17. Determination of thermodynamic properties of poly (cyclohexyl methacrylate) by inverse gas chromatography.

    Science.gov (United States)

    Kaya, Ismet; Pala, Cigdem Yigit

    2014-07-01

    In this work, some thermodynamic properties of poly (cyclohexyl methacrylate) were studied by inverse gas chromatography (IGC). For this purpose, the polymeric substance was coated on Chromosorb W and which was filled into a glass column. The retention times (t(r)) of the probes were determined from the interactions of poly (cyclohexyl methacrylate) with n-pentane, n-hexane, n-heptane, n-octane, n-decane, methanol, ethanol, 2-propanol, butanol, acetone, ethyl methyl ketone, benzene, toluene and o-xylene by IGC technique. Then, the specific volume (Vg(0)) was determined for each probe molecule. By using (1/T; lnVg(0)) graphics, the glass transition temperature of poly (cyclohexyl methacrylate) was found to be 373 K. The adsorption heat under the glass transition temperature (deltaH(a)), and partial molar heat of sorption above the glass transition (deltaH1(S)), partial molar free energy of sorption (deltaG1(S)) and partial molar entropy of sorption (deltaS1(S)) belonging to sorption for every probe were calculated. The partial molar heat of mixing at infinite dilution (deltaH1(infinity)), partial molar free energy of mixing at infinite dilution (deltaG1(infinity)), Flory-Huggins interaction parameter (chi12(infinity)) and weight fraction activity coefficient (a1/w1)(infinity) values of polymer-solute systems were calculated at different column temperatures. The solubility parameters (delta2) of the polymer were obtained by IGC technique.

  18. [Determination of endogenous agmatine in rat plasma by isotope dilution-gas chromatography-mass spectrometry].

    Science.gov (United States)

    Qiu, Zhongli; Lin, Ying; Xiong, Zhili; Xie, Jianwei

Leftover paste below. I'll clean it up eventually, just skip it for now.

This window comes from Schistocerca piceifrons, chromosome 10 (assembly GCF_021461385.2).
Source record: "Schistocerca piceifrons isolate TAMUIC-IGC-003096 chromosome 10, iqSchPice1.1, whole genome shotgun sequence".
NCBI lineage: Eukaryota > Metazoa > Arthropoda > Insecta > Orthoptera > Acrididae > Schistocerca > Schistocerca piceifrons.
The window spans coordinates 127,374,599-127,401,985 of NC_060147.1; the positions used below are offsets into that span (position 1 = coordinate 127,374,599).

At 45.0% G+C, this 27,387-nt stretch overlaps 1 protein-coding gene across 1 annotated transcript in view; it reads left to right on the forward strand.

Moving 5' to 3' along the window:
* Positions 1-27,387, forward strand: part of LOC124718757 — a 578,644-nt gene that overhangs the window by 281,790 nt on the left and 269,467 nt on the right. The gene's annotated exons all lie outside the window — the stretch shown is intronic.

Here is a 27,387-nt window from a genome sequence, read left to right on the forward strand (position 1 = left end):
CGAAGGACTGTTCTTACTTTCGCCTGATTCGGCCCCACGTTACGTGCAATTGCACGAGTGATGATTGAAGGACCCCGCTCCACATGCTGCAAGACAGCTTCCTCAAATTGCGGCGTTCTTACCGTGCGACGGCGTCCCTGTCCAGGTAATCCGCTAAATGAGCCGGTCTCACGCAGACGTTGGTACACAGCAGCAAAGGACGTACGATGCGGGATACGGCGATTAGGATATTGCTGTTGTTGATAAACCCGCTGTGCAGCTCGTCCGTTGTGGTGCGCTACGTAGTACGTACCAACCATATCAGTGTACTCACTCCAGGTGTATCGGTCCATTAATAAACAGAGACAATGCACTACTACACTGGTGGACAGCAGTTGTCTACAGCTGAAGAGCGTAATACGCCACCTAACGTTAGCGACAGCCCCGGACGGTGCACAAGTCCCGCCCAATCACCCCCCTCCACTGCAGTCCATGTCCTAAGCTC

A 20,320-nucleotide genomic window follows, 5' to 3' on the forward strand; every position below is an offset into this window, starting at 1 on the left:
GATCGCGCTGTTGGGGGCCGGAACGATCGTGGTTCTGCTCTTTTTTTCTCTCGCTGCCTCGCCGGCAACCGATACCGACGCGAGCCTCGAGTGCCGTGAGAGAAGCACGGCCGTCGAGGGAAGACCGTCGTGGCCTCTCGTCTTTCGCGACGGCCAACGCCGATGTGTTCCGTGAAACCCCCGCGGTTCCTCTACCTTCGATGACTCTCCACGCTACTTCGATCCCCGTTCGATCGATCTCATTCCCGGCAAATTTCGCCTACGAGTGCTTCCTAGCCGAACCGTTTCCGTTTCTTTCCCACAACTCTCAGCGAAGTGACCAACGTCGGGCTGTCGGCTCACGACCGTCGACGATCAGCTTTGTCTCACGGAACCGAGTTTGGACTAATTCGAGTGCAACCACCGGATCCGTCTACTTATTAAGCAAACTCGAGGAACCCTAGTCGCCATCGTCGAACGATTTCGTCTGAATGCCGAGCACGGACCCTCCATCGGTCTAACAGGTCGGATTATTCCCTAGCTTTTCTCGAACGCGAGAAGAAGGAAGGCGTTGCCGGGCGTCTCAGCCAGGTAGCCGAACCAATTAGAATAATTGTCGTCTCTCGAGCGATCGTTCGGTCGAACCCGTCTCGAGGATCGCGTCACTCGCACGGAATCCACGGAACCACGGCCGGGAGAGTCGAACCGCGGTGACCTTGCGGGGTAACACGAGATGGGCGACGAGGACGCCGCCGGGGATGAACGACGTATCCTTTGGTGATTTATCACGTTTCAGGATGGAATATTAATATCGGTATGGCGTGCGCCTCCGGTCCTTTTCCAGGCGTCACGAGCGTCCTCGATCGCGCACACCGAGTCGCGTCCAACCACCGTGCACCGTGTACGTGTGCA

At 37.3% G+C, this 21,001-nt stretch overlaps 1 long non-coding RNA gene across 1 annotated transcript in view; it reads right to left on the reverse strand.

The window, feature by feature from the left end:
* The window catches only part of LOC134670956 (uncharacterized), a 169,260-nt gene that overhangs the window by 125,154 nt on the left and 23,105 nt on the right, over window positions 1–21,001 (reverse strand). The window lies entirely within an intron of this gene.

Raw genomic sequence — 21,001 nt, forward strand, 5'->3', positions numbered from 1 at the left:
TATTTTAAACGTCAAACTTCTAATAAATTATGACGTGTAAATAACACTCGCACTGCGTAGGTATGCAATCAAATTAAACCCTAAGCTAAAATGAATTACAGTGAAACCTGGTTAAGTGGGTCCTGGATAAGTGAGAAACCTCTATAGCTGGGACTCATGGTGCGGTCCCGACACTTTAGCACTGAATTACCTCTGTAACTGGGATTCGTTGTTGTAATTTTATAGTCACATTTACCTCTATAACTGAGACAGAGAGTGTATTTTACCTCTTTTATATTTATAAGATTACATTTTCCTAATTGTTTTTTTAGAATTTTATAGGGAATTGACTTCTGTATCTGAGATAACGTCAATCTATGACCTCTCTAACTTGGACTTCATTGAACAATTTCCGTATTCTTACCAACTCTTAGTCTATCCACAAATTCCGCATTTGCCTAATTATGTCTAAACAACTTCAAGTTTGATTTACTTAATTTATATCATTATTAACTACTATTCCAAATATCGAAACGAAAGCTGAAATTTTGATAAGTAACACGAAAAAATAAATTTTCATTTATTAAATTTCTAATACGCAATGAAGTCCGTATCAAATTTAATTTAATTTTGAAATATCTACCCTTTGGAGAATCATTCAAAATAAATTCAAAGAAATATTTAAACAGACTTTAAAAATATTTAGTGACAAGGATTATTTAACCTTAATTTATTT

2014-07-01

    A method for the determination of endogenous agmatine in rat plasma was developed by isotope dilution-gas chromatography-negative chemical ionization mass spectrometry (GC-NCI/MS). The plasma samples were analyzed after protein precipitation, evaporation, derivatization by hexafluoroacetone (HFAA), and clean-up on a Florisil SPE column. The GC-MS analysis utilized stable isotope d8-agmatine as internal standard. The samples after treatme were tested by negative chemical ionization with selected ion monitoring (SIM) which was set at m/z 492 (molecular ion of agmatine) and m/z 500 (molecular ion of internal standard). The limit of detection (LOD) of agmatine standard solution was 0.005 7 ng/mL. The calibration curve of the agmatine spiked in rat plasma showed a good linear relationship at the range of 1.14-57.0 ng/mL (r = 0.997). The recoveries of agmatine spiked in rat plasma ranged from 92.3% to 109.8%. Inter-day and intra-day precisions were less than 15%. The average concentration level of agmatine in rat plasma was (22 +/- 9) ng/mL, and there was no significant difference between male and female SD rats (p > 0.05). The method is high sensitive and specific, and can be used for the determination of endogenous agmatine in plasma. It provides a strong support for the subsequent research of agmatine.

  19. [Determination of five representative ultraviolet filters in water by gas chromatography-mass spectrometry].

    Science.gov (United States)

    Ding, Yiran; Huang, Yun; Zhao, Tingting; Cai, Qian; Luo, Yu; Huang, Bin; Zhang, Yuxia; Pan, Xuejun

    2014-06-01